Canadian Navy cracks down on sexual misconduct

An internal memo suggests the force is finally responding to the string of allegations that have muddied the military’s reputation.

Canadian Navy cracks down on sexual misconduct
A top-brass leader in the Canadian Navy has finally responded to growing concerns over sexual misconduct by issuing an internal memo reminding employees that inappropriate behaviour will not be tolerated.

"Let me be clear: I do not consider the misconduct characterized to date to be inappropriate behaviour – rather, I find it to be absolutely unacceptable behaviour," said Vice-Admiral Mark Norman.

"There will be no room in the (Royal Canadian Navy) for those who do not agree with, or fail to demonstrate their complete commitment to supporting our shared responsibility in this regard," he continued.

The note, obtained by CTV News, comes in the wake of several embarrassing incidents for the Canadian military.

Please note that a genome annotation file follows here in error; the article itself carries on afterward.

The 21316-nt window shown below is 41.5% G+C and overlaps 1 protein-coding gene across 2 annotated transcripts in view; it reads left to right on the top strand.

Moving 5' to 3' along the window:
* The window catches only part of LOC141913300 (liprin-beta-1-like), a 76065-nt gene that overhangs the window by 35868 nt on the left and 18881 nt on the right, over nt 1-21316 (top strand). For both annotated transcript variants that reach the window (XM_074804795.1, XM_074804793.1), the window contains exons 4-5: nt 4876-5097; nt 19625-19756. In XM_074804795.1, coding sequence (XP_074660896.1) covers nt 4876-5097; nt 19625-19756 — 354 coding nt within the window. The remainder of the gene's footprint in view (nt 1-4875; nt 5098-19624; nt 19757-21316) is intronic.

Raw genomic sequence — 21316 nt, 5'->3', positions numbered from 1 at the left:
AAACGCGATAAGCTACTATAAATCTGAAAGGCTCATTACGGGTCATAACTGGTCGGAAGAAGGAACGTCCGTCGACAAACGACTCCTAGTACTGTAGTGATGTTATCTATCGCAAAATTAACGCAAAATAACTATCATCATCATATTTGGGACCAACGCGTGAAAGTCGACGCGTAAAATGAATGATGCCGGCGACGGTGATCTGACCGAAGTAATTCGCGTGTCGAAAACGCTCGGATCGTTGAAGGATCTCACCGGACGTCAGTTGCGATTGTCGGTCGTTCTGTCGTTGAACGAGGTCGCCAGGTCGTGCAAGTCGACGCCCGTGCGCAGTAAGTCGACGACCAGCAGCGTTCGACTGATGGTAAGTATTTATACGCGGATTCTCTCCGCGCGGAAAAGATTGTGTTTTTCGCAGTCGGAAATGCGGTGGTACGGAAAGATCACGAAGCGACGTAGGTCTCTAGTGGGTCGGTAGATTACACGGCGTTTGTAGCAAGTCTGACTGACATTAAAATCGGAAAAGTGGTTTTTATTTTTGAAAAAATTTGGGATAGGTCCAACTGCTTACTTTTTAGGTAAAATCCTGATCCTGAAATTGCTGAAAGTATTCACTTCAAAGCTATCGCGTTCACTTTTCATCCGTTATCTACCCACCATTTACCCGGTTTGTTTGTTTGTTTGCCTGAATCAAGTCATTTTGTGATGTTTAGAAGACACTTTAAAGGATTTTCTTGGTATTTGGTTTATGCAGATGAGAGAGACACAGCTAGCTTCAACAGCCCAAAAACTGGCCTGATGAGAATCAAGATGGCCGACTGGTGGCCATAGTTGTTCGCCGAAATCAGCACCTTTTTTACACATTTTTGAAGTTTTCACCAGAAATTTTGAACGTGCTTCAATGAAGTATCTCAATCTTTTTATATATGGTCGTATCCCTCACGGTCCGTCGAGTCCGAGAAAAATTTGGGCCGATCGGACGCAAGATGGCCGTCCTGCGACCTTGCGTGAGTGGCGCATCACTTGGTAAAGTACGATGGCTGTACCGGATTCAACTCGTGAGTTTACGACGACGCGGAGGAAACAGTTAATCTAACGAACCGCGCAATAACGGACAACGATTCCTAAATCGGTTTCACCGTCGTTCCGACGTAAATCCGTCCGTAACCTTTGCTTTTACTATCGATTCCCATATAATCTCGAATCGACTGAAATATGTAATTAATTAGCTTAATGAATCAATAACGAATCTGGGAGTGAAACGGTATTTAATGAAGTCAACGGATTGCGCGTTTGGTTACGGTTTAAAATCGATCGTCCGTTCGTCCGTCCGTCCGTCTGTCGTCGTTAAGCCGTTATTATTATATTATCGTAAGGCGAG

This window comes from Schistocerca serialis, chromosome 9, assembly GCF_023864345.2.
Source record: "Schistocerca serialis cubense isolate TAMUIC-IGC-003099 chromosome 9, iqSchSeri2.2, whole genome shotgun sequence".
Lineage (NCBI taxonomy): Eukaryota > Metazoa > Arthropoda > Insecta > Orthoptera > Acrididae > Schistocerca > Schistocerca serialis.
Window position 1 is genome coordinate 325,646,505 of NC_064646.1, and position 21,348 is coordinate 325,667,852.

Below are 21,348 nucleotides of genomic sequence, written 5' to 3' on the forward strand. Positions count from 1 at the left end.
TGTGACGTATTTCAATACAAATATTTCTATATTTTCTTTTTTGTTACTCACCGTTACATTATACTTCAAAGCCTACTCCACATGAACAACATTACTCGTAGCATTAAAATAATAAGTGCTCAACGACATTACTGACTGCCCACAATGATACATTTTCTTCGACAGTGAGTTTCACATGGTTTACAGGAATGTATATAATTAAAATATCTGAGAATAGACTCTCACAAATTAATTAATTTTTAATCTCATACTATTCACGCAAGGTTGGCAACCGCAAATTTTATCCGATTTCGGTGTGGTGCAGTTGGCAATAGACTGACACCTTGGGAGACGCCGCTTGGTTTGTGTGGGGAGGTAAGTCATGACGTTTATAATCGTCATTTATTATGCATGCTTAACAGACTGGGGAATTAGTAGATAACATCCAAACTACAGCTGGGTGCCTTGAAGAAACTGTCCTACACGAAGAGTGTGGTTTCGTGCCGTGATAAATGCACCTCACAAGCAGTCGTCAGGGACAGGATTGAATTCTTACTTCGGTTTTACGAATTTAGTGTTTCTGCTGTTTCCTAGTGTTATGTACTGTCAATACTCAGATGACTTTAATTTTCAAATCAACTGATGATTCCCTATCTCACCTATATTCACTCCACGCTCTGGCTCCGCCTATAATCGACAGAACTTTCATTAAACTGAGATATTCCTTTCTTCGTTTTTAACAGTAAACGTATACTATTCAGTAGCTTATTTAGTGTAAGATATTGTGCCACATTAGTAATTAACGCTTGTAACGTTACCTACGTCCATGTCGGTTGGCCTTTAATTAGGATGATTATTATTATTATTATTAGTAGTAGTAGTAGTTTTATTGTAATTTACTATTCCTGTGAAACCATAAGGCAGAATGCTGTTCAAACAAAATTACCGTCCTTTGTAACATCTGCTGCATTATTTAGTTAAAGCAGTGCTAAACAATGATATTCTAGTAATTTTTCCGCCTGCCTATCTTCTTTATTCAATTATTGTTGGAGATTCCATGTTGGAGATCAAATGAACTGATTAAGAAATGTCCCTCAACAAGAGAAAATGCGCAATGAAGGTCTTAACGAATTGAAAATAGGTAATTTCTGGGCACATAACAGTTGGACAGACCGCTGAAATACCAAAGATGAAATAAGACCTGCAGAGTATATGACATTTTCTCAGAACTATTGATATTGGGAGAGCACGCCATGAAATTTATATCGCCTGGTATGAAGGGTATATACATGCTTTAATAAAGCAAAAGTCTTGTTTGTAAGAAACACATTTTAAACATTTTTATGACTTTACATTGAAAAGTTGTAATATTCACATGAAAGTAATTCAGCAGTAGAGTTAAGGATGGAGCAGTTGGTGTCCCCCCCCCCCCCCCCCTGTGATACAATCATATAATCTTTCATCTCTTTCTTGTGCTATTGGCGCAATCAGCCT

In April, Marie Deschamps published a report exposing the military’s “highly sexualized culture” and damning leaders who tolerate harassment.

The former Supreme Court justice found a "frequent use of swear words and highly degrading expressions that reference women's bodies, sexual jokes, innuendos, discriminatory comments with respect to the abilities of women, and unwelcome sexual touching."

Then, just last month, the second most senior member of the Canadian Forces sparked outrage by suggesting sexual misconduct was due to “biological wiring.”

“It's because we're biologically wired in a certain way and there will be those who believe it is a reasonable thing to press themselves and their desires on others,” said Chief of the Defence Staff, Gen. Tom Lawson.

“Much as we would very much like to be absolutely professional in everything we do, and I think by and large we are, there will be situations and have been situations where, largely, men will see themselves as able to press themselves onto our women members,” he continued.

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